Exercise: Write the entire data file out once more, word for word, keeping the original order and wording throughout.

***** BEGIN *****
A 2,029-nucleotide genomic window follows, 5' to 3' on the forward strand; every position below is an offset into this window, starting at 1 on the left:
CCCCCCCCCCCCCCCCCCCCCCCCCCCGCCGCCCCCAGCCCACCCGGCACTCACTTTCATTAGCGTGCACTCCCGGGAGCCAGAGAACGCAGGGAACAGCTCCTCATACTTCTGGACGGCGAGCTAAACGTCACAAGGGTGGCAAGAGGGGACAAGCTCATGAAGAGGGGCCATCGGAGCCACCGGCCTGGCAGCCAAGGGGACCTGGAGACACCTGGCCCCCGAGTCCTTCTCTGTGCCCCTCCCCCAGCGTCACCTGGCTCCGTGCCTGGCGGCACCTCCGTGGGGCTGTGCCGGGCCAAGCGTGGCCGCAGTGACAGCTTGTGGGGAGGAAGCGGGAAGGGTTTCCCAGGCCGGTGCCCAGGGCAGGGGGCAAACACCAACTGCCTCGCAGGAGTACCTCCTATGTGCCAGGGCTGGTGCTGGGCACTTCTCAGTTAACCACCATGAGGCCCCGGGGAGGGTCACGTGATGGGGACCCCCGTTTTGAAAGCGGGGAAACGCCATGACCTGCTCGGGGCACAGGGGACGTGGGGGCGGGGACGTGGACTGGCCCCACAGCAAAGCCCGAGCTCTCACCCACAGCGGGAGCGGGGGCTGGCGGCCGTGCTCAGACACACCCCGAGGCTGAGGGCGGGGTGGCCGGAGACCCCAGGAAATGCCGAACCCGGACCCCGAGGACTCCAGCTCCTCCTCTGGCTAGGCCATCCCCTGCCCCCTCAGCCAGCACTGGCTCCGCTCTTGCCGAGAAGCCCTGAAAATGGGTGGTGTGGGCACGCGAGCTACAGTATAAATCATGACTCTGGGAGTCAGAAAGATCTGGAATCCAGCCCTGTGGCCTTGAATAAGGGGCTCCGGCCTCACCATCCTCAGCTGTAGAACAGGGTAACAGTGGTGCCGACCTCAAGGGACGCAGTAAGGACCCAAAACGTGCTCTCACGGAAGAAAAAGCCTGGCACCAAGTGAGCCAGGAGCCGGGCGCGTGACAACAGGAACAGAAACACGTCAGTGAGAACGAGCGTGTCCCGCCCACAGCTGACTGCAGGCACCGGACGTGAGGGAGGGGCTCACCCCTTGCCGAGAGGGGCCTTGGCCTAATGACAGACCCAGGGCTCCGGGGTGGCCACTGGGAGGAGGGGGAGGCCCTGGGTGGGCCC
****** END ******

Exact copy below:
A 2,029-nucleotide genomic window follows, 5' to 3' on the forward strand; every position below is an offset into this window, starting at 1 on the left:
CCCCCCCCCCCCCCCCCCCCCCCCCCCGCCGCCCCCAGCCCACCCGGCACTCACTTTCATTAGCGTGCACTCCCGGGAGCCAGAGAACGCAGGGAACAGCTCCTCATACTTCTGGACGGCGAGCTAAACGTCACAAGGGTGGCAAGAGGGGACAAGCTCATGAAGAGGGGCCATCGGAGCCACCGGCCTGGCAGCCAAGGGGACCTGGAGACACCTGGCCCCCGAGTCCTTCTCTGTGCCCCTCCCCCAGCGTCACCTGGCTCCGTGCCTGGCGGCACCTCCGTGGGGCTGTGCCGGGCCAAGCGTGGCCGCAGTGACAGCTTGTGGGGAGGAAGCGGGAAGGGTTTCCCAGGCCGGTGCCCAGGGCAGGGGGCAAACACCAACTGCCTCGCAGGAGTACCTCCTATGTGCCAGGGCTGGTGCTGGGCACTTCTCAGTTAACCACCATGAGGCCCCGGGGAGGGTCACGTGATGGGGACCCCCGTTTTGAAAGCGGGGAAACGCCATGACCTGCTCGGGGCACAGGGGACGTGGGGGCGGGGACGTGGACTGGCCCCACAGCAAAGCCCGAGCTCTCACCCACAGCGGGAGCGGGGGCTGGCGGCCGTGCTCAGACACACCCCGAGGCTGAGGGCGGGGTGGCCGGAGACCCCAGGAAATGCCGAACCCGGACCCCGAGGACTCCAGCTCCTCCTCTGGCTAGGCCATCCCCTGCCCCCTCAGCCAGCACTGGCTCCGCTCTTGCCGAGAAGCCCTGAAAATGGGTGGTGTGGGCACGCGAGCTACAGTATAAATCATGACTCTGGGAGTCAGAAAGATCTGGAATCCAGCCCTGTGGCCTTGAATAAGGGGCTCCGGCCTCACCATCCTCAGCTGTAGAACAGGGTAACAGTGGTGCCGACCTCAAGGGACGCAGTAAGGACCCAAAACGTGCTCTCACGGAAGAAAAAGCCTGGCACCAAGTGAGCCAGGAGCCGGGCGCGTGACAACAGGAACAGAAACACGTCAGTGAGAACGAGCGTGTCCCGCCCACAGCTGACTGCAGGCACCGGACGTGAGGGAGGGGCTCACCCCTTGCCGAGAGGGGCCTTGGCCTAATGACAGACCCAGGGCTCCGGGGTGGCCACTGGGAGGAGGGGGAGGCCCTGGGTGGGCCC